Feds will now pay for liners protecting vets' graves at Andersonville
WASHINGTON -- As chairman of the board of trustees for Friends of Andersonville, Jim Covington thought he understood more about the Middle Georgia military cemetery and national historic site than just about anyone.Posted — Updated
WASHINGTON -- As chairman of the board of trustees for Friends of Andersonville, Jim Covington thought he understood more about the Middle Georgia military cemetery and national historic site than just about anyone.
So the Vietnam veteran was shocked to hear that a federal loophole was forcing veterans' families to pay out of pocket for a required casket accessory, information he learned while making funeral arrangements for one of his own relatives. He decided then and there that the situation needed to be remedied.
"It was just actually a fluke," he said. But "what happened was a lot of people were falling through the cracks."
Covington started asking around his hometown of Americus. He knew the U.S. Department of Veterans Affairs reimbursed the costs of grave liners -- a protective layer of plastic, concrete or fiberglass required in most graveyards to prevent caskets from sinking or caving in underground -- for vets buried in its 135 cemeteries.
But he learned the cemetery at Andersonville, a Civil War prison camp, was an exception because it's operated by the National Park Service. The agency is covered by its own statutes, and both it and the VA were barred from covering the cost of the liners there.
That meant families had to foot the bill for a benefit provided for free to vets buried at most of the country's other military cemeteries.
Grave liners typically retail for upwards of $700. While it's impossible to know how many veterans' families decided to bury their loved ones elsewhere because of that cost, Covington suspected that some probably chose to look elsewhere.
"You just don't know who was turned away just by receiving that information," he said.
The discrepancy was well known to Greg Hancock, the owner of an Americus funeral chapel that bears his name.
"Our families around here just know that's part of Andersonville and they're going to have to furnish their own" grave liners, he said. But "there's been times where (an out-of-town) funeral home would call me back and say if (the Park Service is) not going to furnish (a grave liner for a vet), they'll be buried somewhere else."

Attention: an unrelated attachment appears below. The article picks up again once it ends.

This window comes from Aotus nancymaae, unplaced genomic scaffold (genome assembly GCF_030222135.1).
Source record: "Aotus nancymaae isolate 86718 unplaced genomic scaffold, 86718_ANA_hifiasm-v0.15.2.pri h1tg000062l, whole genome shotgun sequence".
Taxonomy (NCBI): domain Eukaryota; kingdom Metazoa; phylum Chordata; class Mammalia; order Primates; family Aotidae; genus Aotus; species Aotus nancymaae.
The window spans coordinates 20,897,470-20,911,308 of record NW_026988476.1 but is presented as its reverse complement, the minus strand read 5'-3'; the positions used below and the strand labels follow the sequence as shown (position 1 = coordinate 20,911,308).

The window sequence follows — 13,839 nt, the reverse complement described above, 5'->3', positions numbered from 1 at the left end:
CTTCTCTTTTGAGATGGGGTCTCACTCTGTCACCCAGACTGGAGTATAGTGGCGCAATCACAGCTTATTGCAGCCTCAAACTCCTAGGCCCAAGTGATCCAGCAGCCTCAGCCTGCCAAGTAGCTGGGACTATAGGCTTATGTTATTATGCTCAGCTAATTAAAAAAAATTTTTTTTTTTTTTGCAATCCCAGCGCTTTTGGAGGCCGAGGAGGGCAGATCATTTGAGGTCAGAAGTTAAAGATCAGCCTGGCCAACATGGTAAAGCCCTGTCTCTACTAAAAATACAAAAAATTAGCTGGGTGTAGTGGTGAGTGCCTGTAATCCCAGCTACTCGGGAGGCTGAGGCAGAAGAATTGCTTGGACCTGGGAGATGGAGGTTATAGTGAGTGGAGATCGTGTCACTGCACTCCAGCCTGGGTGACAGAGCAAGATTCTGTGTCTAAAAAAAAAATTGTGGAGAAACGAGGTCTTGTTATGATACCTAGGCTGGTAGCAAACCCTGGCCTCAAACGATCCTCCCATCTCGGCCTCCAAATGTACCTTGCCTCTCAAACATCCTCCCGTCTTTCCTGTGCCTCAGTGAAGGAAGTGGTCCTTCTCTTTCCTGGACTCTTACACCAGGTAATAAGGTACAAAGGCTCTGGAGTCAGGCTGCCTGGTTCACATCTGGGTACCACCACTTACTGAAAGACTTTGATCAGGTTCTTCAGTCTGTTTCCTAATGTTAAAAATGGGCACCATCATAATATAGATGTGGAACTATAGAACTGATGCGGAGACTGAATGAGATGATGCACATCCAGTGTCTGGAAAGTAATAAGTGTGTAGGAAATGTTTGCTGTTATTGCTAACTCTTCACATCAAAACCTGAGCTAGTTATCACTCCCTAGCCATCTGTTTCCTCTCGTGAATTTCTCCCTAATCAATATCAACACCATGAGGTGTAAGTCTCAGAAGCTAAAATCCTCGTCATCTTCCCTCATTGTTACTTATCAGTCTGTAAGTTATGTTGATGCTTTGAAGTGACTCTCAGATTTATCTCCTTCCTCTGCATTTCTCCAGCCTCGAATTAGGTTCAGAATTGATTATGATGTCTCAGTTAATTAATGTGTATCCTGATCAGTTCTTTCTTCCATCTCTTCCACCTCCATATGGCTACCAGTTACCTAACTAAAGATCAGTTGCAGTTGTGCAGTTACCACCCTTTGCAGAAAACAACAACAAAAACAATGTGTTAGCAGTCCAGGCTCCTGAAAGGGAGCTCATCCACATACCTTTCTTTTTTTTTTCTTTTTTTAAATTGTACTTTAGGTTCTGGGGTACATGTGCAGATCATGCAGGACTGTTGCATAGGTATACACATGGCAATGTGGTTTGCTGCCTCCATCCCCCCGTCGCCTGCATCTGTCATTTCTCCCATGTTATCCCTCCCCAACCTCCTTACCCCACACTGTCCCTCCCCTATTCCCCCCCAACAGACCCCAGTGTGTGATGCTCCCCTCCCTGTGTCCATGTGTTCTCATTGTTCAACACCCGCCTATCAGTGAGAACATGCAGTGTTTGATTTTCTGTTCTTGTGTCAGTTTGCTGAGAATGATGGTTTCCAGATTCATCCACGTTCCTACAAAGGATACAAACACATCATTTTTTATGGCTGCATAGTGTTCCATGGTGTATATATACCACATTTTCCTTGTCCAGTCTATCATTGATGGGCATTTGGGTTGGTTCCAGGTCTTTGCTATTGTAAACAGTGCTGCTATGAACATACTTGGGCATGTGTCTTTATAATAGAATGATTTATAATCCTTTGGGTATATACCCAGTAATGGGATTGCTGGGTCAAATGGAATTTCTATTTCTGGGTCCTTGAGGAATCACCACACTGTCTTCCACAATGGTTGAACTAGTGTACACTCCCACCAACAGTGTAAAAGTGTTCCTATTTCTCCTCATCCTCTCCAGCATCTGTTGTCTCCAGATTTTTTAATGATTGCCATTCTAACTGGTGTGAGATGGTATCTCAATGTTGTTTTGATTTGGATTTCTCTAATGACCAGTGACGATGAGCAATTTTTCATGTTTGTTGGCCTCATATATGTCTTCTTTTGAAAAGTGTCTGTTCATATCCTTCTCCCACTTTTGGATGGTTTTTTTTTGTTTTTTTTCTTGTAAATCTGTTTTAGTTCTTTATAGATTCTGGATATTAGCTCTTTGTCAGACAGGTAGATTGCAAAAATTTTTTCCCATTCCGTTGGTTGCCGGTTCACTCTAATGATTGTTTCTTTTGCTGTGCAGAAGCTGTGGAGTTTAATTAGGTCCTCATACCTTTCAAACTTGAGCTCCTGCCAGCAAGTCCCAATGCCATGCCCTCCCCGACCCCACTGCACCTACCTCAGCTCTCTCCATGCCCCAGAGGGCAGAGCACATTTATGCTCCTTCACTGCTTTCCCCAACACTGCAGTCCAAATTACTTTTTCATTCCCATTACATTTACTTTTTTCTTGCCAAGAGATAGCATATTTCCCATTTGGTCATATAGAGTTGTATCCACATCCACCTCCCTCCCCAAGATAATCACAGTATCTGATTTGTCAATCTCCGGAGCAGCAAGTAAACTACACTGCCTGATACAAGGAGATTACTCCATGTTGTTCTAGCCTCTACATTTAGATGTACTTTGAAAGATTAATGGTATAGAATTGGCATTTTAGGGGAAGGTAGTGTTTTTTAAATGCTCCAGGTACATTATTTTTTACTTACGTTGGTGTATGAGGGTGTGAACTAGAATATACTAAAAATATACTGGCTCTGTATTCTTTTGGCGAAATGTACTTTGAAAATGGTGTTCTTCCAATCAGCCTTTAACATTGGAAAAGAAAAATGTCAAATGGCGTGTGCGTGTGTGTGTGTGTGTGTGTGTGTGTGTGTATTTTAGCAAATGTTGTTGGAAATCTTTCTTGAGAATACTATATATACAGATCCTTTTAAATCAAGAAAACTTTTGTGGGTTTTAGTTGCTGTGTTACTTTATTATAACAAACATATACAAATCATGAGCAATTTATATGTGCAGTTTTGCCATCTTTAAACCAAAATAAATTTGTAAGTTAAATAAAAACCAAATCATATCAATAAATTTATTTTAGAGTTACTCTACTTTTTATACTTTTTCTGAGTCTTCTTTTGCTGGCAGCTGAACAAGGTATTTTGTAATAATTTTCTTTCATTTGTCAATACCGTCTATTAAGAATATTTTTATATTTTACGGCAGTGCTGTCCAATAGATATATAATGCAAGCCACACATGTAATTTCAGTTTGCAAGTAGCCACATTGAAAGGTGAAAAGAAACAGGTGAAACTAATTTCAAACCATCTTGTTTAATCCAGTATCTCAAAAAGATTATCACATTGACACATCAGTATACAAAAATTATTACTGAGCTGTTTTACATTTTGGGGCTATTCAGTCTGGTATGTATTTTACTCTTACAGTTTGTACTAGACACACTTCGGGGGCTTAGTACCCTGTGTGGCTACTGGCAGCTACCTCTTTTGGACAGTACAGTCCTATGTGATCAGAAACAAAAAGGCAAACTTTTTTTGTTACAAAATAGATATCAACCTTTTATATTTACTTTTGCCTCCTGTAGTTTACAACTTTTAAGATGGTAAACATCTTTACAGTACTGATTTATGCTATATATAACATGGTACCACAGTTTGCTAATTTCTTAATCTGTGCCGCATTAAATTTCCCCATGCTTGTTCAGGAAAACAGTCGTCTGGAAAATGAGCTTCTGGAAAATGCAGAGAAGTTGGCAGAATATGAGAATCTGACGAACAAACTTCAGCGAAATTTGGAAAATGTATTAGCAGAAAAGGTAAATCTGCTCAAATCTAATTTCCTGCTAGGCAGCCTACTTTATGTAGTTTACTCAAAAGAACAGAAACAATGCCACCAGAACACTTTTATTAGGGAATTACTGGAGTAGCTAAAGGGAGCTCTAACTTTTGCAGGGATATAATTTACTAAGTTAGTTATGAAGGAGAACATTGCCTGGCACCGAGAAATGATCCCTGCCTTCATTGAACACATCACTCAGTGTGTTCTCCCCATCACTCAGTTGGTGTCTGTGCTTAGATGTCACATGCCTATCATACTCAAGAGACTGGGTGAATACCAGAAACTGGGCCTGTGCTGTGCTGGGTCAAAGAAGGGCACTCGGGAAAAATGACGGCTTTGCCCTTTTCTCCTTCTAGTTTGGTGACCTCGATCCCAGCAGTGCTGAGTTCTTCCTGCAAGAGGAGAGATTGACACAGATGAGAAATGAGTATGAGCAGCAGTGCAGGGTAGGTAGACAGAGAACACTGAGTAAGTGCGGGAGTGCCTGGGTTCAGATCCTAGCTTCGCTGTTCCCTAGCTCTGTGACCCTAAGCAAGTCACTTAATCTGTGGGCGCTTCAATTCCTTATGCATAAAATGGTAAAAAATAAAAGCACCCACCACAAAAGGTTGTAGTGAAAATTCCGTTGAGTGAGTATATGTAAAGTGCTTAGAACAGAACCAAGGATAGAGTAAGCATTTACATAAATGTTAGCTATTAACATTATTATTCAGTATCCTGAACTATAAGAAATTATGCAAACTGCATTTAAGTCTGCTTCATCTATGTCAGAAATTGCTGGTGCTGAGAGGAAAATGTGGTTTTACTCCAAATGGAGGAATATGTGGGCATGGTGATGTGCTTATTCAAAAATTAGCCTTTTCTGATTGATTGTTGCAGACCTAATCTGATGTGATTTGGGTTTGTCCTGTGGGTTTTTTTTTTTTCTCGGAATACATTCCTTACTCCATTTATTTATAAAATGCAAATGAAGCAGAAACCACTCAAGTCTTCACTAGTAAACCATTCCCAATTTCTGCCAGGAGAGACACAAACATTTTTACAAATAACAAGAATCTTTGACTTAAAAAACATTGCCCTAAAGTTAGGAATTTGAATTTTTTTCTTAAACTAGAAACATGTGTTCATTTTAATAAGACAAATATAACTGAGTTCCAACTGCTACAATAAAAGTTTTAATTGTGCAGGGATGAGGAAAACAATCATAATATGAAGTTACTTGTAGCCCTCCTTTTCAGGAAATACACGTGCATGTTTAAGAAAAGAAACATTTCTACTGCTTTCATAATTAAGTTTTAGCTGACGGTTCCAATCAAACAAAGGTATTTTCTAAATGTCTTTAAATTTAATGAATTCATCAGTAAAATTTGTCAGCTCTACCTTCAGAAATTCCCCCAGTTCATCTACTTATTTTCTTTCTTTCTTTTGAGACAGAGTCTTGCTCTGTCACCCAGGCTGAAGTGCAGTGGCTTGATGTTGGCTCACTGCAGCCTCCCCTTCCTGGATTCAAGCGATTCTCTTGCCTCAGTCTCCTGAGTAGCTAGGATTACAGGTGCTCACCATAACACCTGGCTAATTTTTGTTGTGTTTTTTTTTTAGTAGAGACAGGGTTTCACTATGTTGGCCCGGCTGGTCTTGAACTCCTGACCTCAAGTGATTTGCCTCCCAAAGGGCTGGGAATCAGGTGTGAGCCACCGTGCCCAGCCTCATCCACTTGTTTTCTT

The grave liner discrepancy is decades old, dating to when the Park Service took control of more than a dozen cemeteries from the Army.
Jody Mays, the chief of interpretation and resource management at the Andersonville National Historic Site, said the Park Service never received official authorization from Congress to cover the cost of the grave liners.
"It just didn't get set up when they transferred the cemetery to (the Park Service)" in 1970, she said. "I think it just kind of fell between the cracks, basically."
That lack of authorization was not a problem for most of the 14 cemeteries the Park Service manages, since 12 of them are no longer burying veterans. But it is an issue for Andersonville, which inters roughly 180 to 200 veterans a year, and Andrew Johnson National Cemetery in eastern Tennessee.
After becoming aware of what he calls the "bureaucratic gridlock," Covington set his sights on Washington. He sent a letter in December to the office U.S. Sen. Johnny Isakson, who also leads the chamber's Veterans Affairs Committee.
Isakson said he hadn't been aware of the problem.
"I, first of all, did not know exactly what a grave liner was," Isakson said. "I started investigating, and sure enough that's right. For a veteran buried in Marietta or Arlington (Virginia), the VA provides a grave liner for the grave of that veteran, but if they were buried at Andersonville ... that was not provided."
Providing those liners, he said, was necessary "out of respect."
Isakson's office drafted legislation to require the U.S. Department of Interior, which oversees the Park Service, to cover the costs of grave liners for new burials and reimburse vets' families that previously were forced to pay for their own.
The bill moved at a relatively fast pace by Capitol Hill standards. The House passed the measure 388-0 earlier this month, and the Senate cleared it unanimously on Thursday, sending it to President Donald Trump's desk for his signature.
"We saw the discrepancy and we went to fix it," said U.S. Rep. Austin Scott of Tifton, who was the lead sponsor of the bill in the House. "The bottom line is if someone has earned the right to be buried in one of our military graveyards, then we can cover that cost."
Mays said Andersonville was also pleased about the changes.
"That's something that we would have liked to have seen (vets and their families) have as a benefit from the get-go," she said.
Tamar Hallerman writes for The Atlanta Journal-Constitution. Email: Tamar.Hallerman(at)ajc.com.
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